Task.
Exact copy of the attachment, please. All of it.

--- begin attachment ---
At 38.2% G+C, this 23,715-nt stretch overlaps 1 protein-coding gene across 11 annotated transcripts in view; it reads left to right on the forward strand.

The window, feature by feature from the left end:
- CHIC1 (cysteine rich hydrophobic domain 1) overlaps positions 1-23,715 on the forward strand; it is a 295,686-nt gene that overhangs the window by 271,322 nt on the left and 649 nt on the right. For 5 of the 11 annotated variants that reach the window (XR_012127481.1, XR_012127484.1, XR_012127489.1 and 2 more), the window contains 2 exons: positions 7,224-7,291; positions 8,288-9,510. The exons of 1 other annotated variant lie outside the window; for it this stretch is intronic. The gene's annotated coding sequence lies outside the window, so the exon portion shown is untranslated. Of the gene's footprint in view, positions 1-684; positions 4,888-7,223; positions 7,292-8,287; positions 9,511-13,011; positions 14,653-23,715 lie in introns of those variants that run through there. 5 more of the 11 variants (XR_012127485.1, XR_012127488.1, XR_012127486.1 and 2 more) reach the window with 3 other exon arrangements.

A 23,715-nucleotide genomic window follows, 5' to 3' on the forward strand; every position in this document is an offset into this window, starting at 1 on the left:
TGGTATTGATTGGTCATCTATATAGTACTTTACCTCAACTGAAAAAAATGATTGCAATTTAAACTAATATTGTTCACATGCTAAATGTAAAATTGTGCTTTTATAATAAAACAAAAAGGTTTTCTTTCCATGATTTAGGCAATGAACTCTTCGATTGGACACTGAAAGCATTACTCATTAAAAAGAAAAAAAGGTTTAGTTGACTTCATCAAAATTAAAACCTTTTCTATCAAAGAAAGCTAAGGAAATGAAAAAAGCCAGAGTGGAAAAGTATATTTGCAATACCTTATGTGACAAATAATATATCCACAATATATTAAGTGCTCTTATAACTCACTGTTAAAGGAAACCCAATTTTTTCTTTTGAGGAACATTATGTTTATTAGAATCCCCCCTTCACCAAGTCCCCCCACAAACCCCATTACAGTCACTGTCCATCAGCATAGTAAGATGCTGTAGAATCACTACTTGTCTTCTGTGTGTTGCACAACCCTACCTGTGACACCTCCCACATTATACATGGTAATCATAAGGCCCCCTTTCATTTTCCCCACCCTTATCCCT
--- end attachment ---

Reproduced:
At 38.2% G+C, this 23,715-nt stretch overlaps 1 protein-coding gene across 11 annotated transcripts in view; it reads left to right on the forward strand.

The window, feature by feature from the left end:
- CHIC1 (cysteine rich hydrophobic domain 1) overlaps positions 1-23,715 on the forward strand; it is a 295,686-nt gene that overhangs the window by 271,322 nt on the left and 649 nt on the right. For 5 of the 11 annotated variants that reach the window (XR_012127481.1, XR_012127484.1, XR_012127489.1 and 2 more), the window contains 2 exons: positions 7,224-7,291; positions 8,288-9,510. The exons of 1 other annotated variant lie outside the window; for it this stretch is intronic. The gene's annotated coding sequence lies outside the window, so the exon portion shown is untranslated. Of the gene's footprint in view, positions 1-684; positions 4,888-7,223; positions 7,292-8,287; positions 9,511-13,011; positions 14,653-23,715 lie in introns of those variants that run through there. 5 more of the 11 variants (XR_012127485.1, XR_012127488.1, XR_012127486.1 and 2 more) reach the window with 3 other exon arrangements.

A 23,715-nucleotide genomic window follows, 5' to 3' on the forward strand; every position in this document is an offset into this window, starting at 1 on the left:
TGGTATTGATTGGTCATCTATATAGTACTTTACCTCAACTGAAAAAAATGATTGCAATTTAAACTAATATTGTTCACATGCTAAATGTAAAATTGTGCTTTTATAATAAAACAAAAAGGTTTTCTTTCCATGATTTAGGCAATGAACTCTTCGATTGGACACTGAAAGCATTACTCATTAAAAAGAAAAAAAGGTTTAGTTGACTTCATCAAAATTAAAACCTTTTCTATCAAAGAAAGCTAAGGAAATGAAAAAAGCCAGAGTGGAAAAGTATATTTGCAATACCTTATGTGACAAATAATATATCCACAATATATTAAGTGCTCTTATAACTCACTGTTAAAGGAAACCCAATTTTTTCTTTTGAGGAACATTATGTTTATTAGAATCCCCCCTTCACCAAGTCCCCCCACAAACCCCATTACAGTCACTGTCCATCAGCATAGTAAGATGCTGTAGAATCACTACTTGTCTTCTGTGTGTTGCACAACCCTACCTGTGACACCTCCCACATTATACATGGTAATCATAAGGCCCCCTTTCATTTTCCCCACCCTTATCCCT